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Decision to Charge

Once the Police have completed their investigations, they will refer the case to the Crown Prosecution Service for advice on how to proceed. We will then make a decision on whether a suspect should be charged, and what that charge should be.

Find out more about private prosecutions

Prosecuting Homicide

Murder and manslaughter are two of the offences that constitute homicide.

Manslaughter can be committed in one of three ways:

  1. killing with the intent for murder but where there is provocation, diminished responsibility or a suicide pact.
  2. conduct that was grossly negligent given the risk of death, and resulted in death.
  3. conduct, taking the form of an unlawful act involving a danger of some harm, that caused death.

With some exceptions, the crime of murder is committed, where a person:

  • of sound mind and discretion (i.e. sane):
  • unlawfully kills (i.e. not self-defence or other justified killing)
  • any reasonable creature (human being)
  • in being (born alive and breathing through its own lungs)
  • under the Queen's Peace
  • with intent to kill or cause grievous bodily harm.

There are other specific homicide offences, for example, infanticide, causing death by dangerous driving, and corporate manslaughter.

Find out more about prosecuting homicide

CPS advises charges in 21-year old murder case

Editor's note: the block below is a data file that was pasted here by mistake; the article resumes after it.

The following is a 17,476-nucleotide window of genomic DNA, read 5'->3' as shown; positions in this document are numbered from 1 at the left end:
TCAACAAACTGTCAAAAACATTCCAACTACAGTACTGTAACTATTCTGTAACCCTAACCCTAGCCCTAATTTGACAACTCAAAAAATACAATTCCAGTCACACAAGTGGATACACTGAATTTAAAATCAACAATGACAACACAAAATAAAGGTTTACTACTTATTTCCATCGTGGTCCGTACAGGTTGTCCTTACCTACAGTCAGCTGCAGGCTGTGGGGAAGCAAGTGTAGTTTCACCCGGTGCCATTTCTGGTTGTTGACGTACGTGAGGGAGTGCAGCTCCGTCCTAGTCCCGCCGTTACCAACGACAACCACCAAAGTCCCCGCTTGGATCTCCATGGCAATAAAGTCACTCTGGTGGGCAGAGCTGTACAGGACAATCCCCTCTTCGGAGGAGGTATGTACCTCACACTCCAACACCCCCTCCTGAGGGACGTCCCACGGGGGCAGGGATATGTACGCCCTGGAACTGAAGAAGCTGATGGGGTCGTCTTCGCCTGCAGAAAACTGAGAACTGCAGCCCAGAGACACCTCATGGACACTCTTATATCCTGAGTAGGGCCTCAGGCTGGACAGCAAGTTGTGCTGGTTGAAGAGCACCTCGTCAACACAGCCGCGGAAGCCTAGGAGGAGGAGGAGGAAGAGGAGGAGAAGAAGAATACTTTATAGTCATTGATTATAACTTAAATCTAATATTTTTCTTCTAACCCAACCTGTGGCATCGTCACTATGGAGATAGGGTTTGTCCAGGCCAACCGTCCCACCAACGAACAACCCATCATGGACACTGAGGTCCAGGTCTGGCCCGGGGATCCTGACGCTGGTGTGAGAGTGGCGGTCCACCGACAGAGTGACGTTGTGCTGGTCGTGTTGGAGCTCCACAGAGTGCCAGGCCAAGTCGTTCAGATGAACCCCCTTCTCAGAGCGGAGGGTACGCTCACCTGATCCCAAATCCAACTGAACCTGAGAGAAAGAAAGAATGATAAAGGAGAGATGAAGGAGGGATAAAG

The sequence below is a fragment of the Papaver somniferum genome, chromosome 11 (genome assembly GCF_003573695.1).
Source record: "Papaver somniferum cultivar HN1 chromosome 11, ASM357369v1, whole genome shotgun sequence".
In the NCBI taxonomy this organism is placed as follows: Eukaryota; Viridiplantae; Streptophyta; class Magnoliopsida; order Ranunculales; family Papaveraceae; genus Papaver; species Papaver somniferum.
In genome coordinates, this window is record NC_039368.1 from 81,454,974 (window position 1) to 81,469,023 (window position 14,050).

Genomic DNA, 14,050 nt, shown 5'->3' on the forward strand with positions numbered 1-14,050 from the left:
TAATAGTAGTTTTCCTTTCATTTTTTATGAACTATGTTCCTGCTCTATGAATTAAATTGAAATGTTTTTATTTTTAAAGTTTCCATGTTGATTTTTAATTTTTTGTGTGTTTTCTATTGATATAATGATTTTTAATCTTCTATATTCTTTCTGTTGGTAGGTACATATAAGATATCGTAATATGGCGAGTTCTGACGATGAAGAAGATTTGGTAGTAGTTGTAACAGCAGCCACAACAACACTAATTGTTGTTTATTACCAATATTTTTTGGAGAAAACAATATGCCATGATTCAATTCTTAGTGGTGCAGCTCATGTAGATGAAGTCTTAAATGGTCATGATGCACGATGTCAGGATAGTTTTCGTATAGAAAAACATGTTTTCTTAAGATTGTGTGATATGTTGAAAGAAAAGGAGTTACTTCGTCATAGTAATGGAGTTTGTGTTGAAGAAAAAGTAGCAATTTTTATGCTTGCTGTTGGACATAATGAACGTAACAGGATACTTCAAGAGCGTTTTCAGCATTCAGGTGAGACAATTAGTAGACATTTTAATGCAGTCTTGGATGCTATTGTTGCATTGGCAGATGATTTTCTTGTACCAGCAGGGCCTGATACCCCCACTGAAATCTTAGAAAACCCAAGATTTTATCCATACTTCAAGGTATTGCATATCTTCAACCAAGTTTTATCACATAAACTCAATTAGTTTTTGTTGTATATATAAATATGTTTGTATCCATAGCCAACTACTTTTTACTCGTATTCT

The Crown Prosecution Service has this afternoon advised the Metropolitan Police that Garry John Vian and James Fredrick William Cook be charged with the murder of Daniel Morgan in South London in 1987. It has also advised that Sidney Alexander Fillery be charged with perverting the course of justice.

The case was last reviewed by the CPS in 2003 but at that time it was not possible to advise prosecution. It was then subject to a number of further police investigations and public appeals. A full file of evidence from the most recent investigation was received by the CPS in June 2007 and then reviewed by the Special Casework team of CPS London.

Reviewing lawyer Stuart Sampson said: "There has been a great deal of speculation in relation to this killing but it is only recently that crucial witnesses have come forward to assist a prosecution. The CPS and police have been working together in order to ensure that there is a case which can be put before a jury with a realistic prospect of conviction."

  1. Media enquiries to CPS Press Office on 020 7710 6088.
  2. The Crown Prosecution Service is the Government Department responsible for prosecuting criminal cases investigated by the police in England and Wales. It is responsible for:
    • Advising the police and reviewing the evidence on cases for possible prosecution;
    • Deciding the charge where the decision is to prosecute;
    • Preparing cases for court;
    • Presentation of cases at court;

    The CPS consists of 42 Areas in total, each headed by a Chief Crown Prosecutor (CCP). A telephone service, CPS Direct, provides out-of-hours advice and decisions to police officers across England and Wales. The CPS employs around 8,400 people and prosecuted 1,091,250 cases with an overall conviction rate of 83.7% in 2006-2007. Further information can be found on this website.